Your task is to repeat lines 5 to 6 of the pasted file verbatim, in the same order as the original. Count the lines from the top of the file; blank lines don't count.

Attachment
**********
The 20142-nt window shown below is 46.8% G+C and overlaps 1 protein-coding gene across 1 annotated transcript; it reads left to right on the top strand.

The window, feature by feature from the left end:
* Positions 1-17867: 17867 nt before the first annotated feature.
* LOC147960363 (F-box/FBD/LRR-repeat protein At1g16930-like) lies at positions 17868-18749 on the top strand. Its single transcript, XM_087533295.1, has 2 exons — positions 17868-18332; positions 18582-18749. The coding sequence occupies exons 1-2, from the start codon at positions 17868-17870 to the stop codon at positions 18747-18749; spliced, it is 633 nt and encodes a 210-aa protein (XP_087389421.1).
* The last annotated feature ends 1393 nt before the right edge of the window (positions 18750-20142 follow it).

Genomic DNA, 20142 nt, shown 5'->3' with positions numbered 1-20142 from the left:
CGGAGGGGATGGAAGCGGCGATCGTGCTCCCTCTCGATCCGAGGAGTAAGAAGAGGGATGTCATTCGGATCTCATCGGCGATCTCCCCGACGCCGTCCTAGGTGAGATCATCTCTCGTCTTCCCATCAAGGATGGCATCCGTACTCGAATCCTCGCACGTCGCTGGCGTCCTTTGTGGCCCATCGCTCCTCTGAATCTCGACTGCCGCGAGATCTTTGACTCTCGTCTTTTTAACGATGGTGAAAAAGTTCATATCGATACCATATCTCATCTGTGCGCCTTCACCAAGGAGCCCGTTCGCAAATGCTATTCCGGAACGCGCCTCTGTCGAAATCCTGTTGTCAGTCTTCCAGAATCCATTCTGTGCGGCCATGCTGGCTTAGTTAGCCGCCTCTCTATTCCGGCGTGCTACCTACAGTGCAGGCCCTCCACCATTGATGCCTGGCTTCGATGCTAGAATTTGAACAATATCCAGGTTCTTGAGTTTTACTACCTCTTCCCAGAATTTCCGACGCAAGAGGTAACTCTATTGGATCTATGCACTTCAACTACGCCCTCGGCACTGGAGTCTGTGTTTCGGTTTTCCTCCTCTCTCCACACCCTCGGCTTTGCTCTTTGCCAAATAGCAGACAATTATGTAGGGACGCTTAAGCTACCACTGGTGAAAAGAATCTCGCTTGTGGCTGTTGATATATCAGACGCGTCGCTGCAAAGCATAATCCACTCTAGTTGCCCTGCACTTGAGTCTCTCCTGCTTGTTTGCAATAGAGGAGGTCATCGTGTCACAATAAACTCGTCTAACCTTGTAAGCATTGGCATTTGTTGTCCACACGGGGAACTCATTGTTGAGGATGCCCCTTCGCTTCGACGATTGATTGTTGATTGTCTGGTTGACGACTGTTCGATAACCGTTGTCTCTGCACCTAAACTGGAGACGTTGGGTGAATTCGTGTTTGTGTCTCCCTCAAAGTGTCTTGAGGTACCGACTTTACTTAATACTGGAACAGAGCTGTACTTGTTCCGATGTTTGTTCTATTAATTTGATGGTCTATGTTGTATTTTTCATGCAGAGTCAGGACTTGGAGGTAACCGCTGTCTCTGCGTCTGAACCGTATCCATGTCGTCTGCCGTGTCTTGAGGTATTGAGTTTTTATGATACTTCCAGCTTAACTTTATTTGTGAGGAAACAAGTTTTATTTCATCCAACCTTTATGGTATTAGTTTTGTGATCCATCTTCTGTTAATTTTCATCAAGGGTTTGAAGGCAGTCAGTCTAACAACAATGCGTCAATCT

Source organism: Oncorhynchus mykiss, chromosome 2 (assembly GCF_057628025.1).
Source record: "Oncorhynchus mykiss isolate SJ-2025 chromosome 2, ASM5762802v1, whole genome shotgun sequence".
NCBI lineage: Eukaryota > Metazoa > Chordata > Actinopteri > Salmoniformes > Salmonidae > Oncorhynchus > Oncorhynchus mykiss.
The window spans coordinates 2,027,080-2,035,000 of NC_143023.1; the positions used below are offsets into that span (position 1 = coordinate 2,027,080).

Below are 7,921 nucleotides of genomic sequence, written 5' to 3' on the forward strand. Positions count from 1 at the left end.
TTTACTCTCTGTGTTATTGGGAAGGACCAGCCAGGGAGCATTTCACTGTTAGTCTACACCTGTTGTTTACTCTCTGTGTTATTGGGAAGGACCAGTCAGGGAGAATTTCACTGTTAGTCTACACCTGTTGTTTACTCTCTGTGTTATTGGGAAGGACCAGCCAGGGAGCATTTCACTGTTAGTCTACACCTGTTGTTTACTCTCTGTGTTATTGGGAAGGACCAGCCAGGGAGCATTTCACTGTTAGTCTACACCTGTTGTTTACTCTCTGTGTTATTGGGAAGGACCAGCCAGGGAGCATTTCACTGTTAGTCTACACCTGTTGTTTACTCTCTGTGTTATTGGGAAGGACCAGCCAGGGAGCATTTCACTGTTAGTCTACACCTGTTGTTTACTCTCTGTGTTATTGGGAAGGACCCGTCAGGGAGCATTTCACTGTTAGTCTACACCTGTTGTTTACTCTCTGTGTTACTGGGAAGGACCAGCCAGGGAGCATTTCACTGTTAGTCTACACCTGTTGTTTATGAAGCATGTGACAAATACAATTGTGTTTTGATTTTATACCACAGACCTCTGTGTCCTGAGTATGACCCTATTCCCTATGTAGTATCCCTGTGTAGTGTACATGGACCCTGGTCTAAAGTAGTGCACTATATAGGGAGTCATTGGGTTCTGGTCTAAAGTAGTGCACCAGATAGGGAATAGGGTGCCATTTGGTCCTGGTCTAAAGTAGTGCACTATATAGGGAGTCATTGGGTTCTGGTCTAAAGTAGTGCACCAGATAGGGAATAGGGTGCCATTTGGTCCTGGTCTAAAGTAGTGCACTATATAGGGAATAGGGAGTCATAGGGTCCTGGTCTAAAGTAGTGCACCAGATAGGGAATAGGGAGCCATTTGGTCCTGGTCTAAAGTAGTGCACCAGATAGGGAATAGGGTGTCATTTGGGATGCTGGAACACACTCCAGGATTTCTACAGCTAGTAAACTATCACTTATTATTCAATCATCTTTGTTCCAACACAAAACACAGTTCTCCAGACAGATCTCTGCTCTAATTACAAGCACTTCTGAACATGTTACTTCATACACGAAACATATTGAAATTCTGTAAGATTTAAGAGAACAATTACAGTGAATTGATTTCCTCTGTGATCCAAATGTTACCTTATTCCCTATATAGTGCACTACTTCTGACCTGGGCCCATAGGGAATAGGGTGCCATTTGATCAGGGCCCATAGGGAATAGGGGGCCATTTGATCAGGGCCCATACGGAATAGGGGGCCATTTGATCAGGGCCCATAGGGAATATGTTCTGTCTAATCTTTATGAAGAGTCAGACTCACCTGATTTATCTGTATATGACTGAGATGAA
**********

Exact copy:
* The last annotated feature ends 1393 nt before the right edge of the window (positions 18750-20142 follow it).

Genomic DNA, 20142 nt, shown 5'->3' with positions numbered 1-20142 from the left: